French President Francois Hollande today said he would not withdraw the labour market reforms which have sparked two months of street protests and led to an unsuccessful attempt to bring down the government.
“I will not give way because too many (previous) governments have backed down,” the president said in an hour-long interview with Europe 1 radio.
France is facing a week of strikes in protest at a package of reforms the government says will make the notoriously rigid labour market more flexible, but which opponents say will erode job security.
Hollande said he defended the right of people to protest, but insisted the reforms were necessary.
“I prefer that people remember me as a president who made reforms rather than a president who did nothing,” he said.
Hollande also promised tougher action against troublemakers who have infiltrated street protests against the reforms, damaged property and provoked confrontation with riot police.
Many of the demonstrations against the reforms have descended into violence.
“It will not be accepted,” Hollande said, promising more arrests and bans on protesting for others.
“Demonstrating is a right, but smashing things up is a crime,” he said.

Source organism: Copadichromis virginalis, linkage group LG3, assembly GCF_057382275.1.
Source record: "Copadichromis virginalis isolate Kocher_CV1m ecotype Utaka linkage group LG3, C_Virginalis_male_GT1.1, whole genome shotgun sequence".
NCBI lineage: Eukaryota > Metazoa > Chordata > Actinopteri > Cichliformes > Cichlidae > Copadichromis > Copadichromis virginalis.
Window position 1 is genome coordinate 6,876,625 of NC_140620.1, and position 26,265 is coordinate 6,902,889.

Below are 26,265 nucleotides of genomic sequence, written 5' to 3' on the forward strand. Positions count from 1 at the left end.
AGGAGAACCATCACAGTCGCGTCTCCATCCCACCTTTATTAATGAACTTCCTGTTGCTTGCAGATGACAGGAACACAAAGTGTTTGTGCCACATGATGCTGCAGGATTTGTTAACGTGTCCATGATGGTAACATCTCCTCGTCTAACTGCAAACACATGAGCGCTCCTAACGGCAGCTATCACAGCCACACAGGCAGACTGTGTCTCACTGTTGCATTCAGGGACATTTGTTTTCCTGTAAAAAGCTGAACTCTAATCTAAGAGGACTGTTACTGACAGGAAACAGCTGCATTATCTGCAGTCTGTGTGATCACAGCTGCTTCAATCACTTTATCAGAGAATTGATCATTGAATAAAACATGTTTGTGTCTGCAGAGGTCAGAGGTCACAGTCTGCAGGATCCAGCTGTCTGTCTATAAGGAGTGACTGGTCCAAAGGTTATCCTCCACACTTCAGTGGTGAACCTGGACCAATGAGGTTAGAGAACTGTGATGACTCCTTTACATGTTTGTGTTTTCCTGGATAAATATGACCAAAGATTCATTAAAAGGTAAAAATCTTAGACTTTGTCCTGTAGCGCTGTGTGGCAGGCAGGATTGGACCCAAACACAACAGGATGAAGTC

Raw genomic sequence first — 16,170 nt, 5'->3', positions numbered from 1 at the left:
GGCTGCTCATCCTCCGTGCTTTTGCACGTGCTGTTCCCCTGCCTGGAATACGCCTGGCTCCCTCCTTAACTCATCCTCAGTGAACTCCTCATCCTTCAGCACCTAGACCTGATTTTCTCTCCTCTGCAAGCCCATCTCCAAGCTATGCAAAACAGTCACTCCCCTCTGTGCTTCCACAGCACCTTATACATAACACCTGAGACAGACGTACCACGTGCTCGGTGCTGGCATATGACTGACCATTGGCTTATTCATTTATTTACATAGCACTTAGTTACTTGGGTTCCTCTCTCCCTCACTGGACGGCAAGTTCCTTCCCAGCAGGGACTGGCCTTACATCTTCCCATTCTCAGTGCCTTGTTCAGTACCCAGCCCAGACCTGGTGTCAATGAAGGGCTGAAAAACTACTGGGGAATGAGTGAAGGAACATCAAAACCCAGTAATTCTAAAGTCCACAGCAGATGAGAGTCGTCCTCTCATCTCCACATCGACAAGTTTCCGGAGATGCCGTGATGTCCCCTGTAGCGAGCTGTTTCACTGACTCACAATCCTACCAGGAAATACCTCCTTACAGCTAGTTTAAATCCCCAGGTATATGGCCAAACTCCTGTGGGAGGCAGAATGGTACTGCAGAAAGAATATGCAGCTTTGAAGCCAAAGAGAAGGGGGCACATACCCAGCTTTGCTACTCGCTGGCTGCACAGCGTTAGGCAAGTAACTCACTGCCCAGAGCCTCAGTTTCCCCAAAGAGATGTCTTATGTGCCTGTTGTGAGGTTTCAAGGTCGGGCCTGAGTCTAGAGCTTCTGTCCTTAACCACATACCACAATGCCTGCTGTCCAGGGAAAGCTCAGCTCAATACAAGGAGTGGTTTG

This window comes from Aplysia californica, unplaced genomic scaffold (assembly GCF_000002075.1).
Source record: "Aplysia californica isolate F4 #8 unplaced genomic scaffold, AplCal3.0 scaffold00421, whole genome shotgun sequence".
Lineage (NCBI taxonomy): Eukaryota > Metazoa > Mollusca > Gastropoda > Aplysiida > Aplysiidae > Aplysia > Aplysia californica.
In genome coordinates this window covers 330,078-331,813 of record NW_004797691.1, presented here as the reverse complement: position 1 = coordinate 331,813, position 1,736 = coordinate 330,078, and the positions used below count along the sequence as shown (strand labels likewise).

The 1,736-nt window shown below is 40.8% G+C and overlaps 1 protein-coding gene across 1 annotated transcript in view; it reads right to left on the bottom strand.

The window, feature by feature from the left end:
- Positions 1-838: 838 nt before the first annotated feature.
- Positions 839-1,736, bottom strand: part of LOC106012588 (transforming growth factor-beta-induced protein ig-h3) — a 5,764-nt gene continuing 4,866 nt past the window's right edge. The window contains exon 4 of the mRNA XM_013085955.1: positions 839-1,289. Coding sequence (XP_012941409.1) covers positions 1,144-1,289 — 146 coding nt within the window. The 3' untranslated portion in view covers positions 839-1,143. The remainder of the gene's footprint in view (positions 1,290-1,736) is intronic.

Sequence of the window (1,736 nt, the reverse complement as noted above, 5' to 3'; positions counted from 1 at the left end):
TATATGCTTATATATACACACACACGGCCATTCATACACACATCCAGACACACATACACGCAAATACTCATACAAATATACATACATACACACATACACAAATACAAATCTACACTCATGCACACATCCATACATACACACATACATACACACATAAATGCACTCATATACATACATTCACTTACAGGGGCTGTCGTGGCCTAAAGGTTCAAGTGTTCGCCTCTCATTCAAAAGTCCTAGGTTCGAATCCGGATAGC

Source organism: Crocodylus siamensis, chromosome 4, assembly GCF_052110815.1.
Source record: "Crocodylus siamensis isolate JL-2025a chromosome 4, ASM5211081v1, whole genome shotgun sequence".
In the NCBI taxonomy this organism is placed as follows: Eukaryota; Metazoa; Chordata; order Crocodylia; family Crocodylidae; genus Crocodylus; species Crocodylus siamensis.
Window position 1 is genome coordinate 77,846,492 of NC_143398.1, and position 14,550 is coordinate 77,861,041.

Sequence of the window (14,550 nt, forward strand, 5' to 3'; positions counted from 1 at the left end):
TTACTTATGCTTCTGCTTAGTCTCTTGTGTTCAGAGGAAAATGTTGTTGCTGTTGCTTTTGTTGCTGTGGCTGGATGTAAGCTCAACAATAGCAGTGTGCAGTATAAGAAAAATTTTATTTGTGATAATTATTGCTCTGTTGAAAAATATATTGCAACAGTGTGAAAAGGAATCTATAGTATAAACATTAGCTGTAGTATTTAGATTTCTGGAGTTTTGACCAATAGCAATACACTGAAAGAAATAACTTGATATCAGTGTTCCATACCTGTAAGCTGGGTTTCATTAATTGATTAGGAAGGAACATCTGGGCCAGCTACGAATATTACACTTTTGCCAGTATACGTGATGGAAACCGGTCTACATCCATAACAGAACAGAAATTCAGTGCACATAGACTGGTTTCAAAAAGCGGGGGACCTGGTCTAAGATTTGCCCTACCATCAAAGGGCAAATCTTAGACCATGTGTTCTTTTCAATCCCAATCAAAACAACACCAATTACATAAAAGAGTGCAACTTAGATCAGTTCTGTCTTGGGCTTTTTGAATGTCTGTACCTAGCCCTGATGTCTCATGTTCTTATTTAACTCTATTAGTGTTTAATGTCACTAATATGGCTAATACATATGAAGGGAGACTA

The president said more than 1,000 people had already been arrested and that 350 police officers had been injured in the violence.
The Socialist government last week survived a vote of no-confidence, which was called by the centre-right opposition, after it forced through the labour market reform bill without parliament’s approval.
The draft law will now be debated in the Senate, the upper house of parliament.
A defiant Hollande said the law “is going to go through because it has been debated, agreed on and amended”.
Many unions and student groups say the reform will do little to address France’s jobless rate, which has been stuck at 10 per cent overall, and nearly 25 per cent for young people.
With less than a year to go until the presidential election, Hollande defended his assertion a month ago that France was “doing better”.
“When I came up with this turn of phrase, I did not mean that everything is getting better,” he said.
“But things are effectively getting better for France. It’s not a campaign slogan, it’s the reality.”
Hollande, who has some of the lowest poll ratings of any post-war French president, has said he will decide by the end of the year whether to stand for re-election next May.